In “Singing Late at Night,” Steve Miller creates a tornado in red words, with the line: “No matter how deeply I go down into myself my God is dark, and like a webbing made of a hundred roots, that drink in….” The tornado of words rises like wings—creating a place of emptiness where lament and hope meet. Fittingly, Robert Bly’s poem ends with, “We sing ‘Red Wing’ and ‘If I Had the Wings of an Angel.’” Nowhere does the poem mention a tornado. Maybe it is the green corn smoldering in the hazy summer heat. Maybe it is the irrepressible singing late into the night with friends gathered under dark skies.

    Robert Bly’s poem “Singing Late at Night at Chuck and Phil’s Farm”:

    “While the green corn smolders in hazy summer,

    We stay up singing by tables under trees.

    Is this the way it should be?

    What should we be doing?

    There must be something!

    And the one I love is lost among thieves!

    Half the night around the table at Chuck’s farm,

    We sing “Red Wing” and “If I Had the Wings of an Angel.”


    Detail, Steve Miller, for Robert Bly’s, “Singing Late at Night.”

    I was struck by Robert Bly’s questions: “Is this the way it should be? What should we be doing? There must be something!” These seem like apt questions for us now. 

    The discussion of shaped text continues in the next post: Shapes of Words/Eggshells in Fields of Type.


    KT Hettinga is an award-winning artist in design, artist’s books, digital images/prints, and photography. Twice awarded the Distinguished Professor of Art, she designs for non-profits. Her books are in collections from NMWA to UCLA. Residencies include: Yale Research Fellow, Luce Center for Arts and Religion, Pyramid Atlantic, WSW and VSW.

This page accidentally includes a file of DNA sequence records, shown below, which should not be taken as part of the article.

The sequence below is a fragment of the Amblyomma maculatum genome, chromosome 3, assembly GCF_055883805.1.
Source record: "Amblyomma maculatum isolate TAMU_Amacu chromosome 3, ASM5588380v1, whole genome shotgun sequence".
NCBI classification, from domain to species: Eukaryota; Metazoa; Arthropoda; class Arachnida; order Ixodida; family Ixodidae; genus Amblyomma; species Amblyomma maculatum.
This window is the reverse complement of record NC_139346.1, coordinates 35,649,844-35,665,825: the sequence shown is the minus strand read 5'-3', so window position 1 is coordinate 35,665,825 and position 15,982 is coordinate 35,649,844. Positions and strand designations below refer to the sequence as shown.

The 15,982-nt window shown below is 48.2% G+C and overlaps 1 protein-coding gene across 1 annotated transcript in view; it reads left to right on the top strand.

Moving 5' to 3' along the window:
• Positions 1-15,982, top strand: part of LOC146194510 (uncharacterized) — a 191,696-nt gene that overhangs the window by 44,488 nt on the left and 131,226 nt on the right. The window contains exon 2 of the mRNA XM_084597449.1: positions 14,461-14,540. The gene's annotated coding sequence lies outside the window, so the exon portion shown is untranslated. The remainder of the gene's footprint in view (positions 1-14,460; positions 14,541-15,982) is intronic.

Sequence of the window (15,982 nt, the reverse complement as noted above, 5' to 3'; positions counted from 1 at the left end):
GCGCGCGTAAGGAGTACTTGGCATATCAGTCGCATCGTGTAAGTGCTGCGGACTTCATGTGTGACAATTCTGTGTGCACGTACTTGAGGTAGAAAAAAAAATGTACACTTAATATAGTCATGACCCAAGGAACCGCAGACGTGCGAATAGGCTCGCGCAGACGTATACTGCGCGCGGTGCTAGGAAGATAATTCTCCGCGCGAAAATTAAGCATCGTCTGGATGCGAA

• 01 Jun 2020 12:00 AM | Susan Viguers (Administrator)

    In 1912, after surviving the sinking of the Titanic, Gertrude Jean Hippach was quoted as saying, “Yes, it was terrible, but it still seems like a dream to me.” 

    For artists, who traffic in dreams and the collective imagination, disaster rarely comes as a surprise, simply because suffering is ever present, even if occurring in some otherplace or othertime. This is not to say that this is a comfortable or even conscious process, especially when the othertime is the future. In my own work I have often had the experience of being drawn to subject matter that I couldn’t explain, which later emerged in the world. My project Titanic, for example, an altered edition of the Wall Street Journal, which explored the relationship between disaster and denial, was completed in 2004, just three years before the collapse of the sub-prime market, another ship considered “too big to sink.” 

    Often the role of artists is to “see” what others refuse to. In Eric Drooker’s 1992 novel-in-pictures Flood, the artist envisioned—through graphic black and white images—a Manhattan of the future sunk by deluge-like rains. The power of Drooker’s work lay not in his ability to predict rising sea levels—that work had already been done—but to depict it in a way that IPCC reports couldn’t.


    Flood, Eric Drooker, image courtesy of the artist

    For many artists, seeing means looking to the past and wielding knowledge / information as a weapon. In Sharon Gilbert’s Nuclear Atlas, the pages are dizzying, a visual pile-up of facts, figures, and news clippings relating to nuclear disasters. On one spread, Gilbert makes use of a map of the United States to chart accidents that occurred or could occur across the country. The resulting assemblage is overwhelming, too much to take in, a terrifying cartography of danger. It is telling to note that Gilbert’s book was published in 1982, just four years before the meltdown at Chernobyl Nuclear Power Plant.